Yeah, yeah, yeah. And I love the point, because that’s exactly what it is, like, we enable each other. And, you know, for every over functional person, there’s always an under functional. And for both of them, like, lack of perceived lack of worthiness is the cause. And I think the more awareness we have towards each other, like, for me, for example, one of my enablers was my sister, and we both got educated, we both got that awareness around the subject. And we realise, okay, there’s this dynamic between us, where I’m always, you know, trying to rescue her, she’s always needing my help and accepting it, and she doesn’t realise when there’s no one to care for my needs, and so on. And we found that by addressing this topic together, as it happened with you and Hayley, by addressing it in an open and candid manner, we will, and now we’re kind of keeping each other accountable, you know, and she’s always making sure Hey, is your cup full enough? Can you help me? Oh, now, she always thinks of me before asking for my help. Because she knows I have this tendency of giving help, even when I am tired, and I can’t or I don’t have the resources and so on. And I also understand her now a lot better, I understand where she’s coming from. And so we decided, Okay, I’m going to be responsible for myself. And she understands that she has to be responsible for herself as well.

Stacie Clark
Yeah. And I think that’s really the key, isn’t it is that we start to move towards that place of responsibility and accountability for who we are, as opposed to that externally, I suppose or projecting that externally. And I think that circles back around to this idea of the self care aspect, and bringing that attention back internally. What do you think a person who is maybe experiencing burnout, what is it that they need then to be able to start recovering or healing the burnout?

Ioana Patale
Mm hmm. Well, I think the first step is, as with everything, is to recognise, to acknowledge that you’re going through burnout. I think that the faster you admit that, you you stop the denial. I think the faster you can actually start, taking care of your needs and becoming more aware of how tired am I really? What is my capacity really today? So that when, some people just because you realise you’re in burnout, and you’re overly responsible, and so on, it doesn’t mean that people all of a sudden will stop asking things from your right, because they like you as the person that they can rely on. They know you as the overly responsible one who will whenever they give you a task, you do it to perfection, and you do it within the deadline and do it without any help. So people love giving you tasks, right? Because you’re someone who who performs so well. So they’re not going to change that overnight, you need to give people some time. And you need to give yourself a lot of a lot of self compassion, especially.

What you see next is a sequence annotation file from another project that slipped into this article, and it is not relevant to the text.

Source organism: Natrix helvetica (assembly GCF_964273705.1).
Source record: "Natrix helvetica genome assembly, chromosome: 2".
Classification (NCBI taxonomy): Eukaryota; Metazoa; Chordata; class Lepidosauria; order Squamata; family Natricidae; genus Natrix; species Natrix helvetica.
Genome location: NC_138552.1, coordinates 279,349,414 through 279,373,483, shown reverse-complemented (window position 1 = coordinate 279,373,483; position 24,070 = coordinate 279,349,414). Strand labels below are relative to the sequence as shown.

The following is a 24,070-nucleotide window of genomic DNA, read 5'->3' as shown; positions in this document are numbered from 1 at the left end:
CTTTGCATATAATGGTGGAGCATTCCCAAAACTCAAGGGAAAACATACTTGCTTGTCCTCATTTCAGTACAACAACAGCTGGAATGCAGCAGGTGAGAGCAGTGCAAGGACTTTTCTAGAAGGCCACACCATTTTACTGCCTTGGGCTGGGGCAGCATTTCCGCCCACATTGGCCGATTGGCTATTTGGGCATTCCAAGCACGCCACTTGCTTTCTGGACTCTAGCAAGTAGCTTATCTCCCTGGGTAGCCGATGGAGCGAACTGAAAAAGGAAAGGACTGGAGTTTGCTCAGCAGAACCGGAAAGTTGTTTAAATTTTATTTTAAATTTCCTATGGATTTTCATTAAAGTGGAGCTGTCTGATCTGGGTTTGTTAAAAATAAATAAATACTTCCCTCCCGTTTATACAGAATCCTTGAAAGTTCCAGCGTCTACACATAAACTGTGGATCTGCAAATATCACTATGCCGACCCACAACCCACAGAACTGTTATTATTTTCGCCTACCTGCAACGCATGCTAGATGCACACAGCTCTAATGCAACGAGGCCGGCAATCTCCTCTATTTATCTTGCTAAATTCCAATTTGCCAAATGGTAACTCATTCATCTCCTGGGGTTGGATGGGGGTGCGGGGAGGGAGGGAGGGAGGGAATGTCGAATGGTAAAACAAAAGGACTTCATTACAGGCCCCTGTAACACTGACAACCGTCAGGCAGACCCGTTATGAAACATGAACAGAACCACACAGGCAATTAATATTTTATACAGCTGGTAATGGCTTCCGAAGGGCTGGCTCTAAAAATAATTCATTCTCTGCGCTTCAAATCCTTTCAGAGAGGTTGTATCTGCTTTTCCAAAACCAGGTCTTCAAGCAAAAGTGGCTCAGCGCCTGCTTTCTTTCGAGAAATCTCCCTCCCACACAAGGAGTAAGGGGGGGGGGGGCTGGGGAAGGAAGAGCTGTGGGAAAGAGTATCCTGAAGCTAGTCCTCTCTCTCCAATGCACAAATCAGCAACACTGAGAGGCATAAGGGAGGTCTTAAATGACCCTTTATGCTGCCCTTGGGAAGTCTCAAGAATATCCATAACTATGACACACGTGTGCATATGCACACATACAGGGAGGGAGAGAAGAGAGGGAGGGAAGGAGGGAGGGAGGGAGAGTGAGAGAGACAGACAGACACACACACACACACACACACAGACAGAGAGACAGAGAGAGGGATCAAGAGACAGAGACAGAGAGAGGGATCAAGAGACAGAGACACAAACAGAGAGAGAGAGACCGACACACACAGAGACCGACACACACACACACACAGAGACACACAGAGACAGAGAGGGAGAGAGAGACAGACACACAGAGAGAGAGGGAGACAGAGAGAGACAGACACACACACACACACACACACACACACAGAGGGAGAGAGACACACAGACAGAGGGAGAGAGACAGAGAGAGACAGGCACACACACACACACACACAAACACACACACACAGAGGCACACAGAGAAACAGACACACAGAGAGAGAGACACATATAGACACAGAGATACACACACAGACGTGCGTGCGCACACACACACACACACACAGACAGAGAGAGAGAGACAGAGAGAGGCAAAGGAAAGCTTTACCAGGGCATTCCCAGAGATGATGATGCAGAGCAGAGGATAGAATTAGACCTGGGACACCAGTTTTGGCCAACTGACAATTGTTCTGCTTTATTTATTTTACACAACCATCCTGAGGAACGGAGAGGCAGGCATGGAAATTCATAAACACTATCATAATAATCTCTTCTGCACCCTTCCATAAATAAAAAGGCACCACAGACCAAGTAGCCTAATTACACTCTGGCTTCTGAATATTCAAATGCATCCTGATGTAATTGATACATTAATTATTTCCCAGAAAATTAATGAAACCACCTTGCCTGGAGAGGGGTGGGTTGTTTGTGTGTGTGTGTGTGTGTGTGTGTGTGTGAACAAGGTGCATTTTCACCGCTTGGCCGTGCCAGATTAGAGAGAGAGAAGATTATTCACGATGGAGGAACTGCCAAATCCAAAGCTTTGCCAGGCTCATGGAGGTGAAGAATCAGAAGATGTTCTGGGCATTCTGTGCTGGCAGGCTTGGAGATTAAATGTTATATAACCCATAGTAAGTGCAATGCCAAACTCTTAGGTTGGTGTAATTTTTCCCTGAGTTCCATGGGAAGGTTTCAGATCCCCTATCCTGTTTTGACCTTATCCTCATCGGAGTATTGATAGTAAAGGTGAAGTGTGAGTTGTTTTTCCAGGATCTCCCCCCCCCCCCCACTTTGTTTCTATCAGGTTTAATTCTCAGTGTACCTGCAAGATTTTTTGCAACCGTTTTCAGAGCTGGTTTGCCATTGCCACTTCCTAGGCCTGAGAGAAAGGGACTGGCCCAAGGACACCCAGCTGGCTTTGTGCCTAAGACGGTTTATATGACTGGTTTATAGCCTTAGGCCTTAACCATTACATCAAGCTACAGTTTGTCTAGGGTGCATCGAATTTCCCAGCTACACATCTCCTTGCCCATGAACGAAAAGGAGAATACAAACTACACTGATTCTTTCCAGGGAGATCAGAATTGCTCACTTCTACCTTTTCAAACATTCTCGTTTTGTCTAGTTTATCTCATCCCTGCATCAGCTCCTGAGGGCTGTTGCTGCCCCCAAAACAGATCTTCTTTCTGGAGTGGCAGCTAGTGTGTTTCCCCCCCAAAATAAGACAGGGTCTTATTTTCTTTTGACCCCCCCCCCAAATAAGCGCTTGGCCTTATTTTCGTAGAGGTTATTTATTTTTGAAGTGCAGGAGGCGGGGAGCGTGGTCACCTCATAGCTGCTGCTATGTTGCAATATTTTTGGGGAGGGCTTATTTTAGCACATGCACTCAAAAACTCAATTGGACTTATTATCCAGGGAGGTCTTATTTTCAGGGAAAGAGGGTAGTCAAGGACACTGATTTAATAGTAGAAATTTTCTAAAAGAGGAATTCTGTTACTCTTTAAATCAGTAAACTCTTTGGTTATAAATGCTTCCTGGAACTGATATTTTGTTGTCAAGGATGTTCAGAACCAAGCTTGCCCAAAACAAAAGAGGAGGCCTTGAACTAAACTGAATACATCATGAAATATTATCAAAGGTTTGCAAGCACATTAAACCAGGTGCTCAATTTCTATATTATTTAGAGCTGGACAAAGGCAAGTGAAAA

And then, again, awareness as to what can I really get done today? What’s my capacity today? And having that in mind, whenever people make requests, or something comes up. Being ready to, take some time to sort through what’s draining you, what’s deenergising you, where is the misalignment between your values, and what’s happening in your life right now. So really identifying those causes. And then working on each one, one by one, it’s a complex thing. Unfortunately, it’s not something that can be worked on overnight, or in a matter of one or two sessions.

So people generally need about maybe two or three months to, and that’s the process that we usually go through. Uncovering the roots of the burnout, specifically for them, and then attacking each specific problem at once.

Stacie Clark
Yeah, amazing. So I think the question that came up for me then, was what was the importance of reconnecting with values? In terms of helping you to overcome burnout.

Ioana Patale
So, a lot of times, what happens with people is that, because they’re having that very strong sense of duty, a lot of times they will not agree with certain things that happen in the workplace. For example, maybe the direction that the company is going in, or maybe the way their leaders do things, or a lot of times, for example, nurses and teachers are in burnout. Why? Because they’re in what is called a stress sandwich, because you’re basically caught between a lot of requests from above, and a lot of pressure from above, to from even government requirements, and, you know, hospital procedures and stuff like that. And then the requests of your patients, or in the case of teachers, the the needs of the children, and you’re caught in between, and these two parties, that don’t talk to each other. And they have actually very conflicting interests, right?

Like, the hospital wants to make money, the patient wants to receive empathy. So like, how do you devote? Or this can happen, even when you’re like a middle manager, for example, your boss wants efficiency and puts, it may put a lot of pressure on you to get things done. Whereas you care a lot about the team that you’re managing, and they need time, and they need empathy, and you want to groom them, you want to invest in them. And so there’s a conflict of interest there. And you really want to do it, but then you don’t know how to deal with that tension there. And so you work really, really hard for something that you really don’t believe in anymore.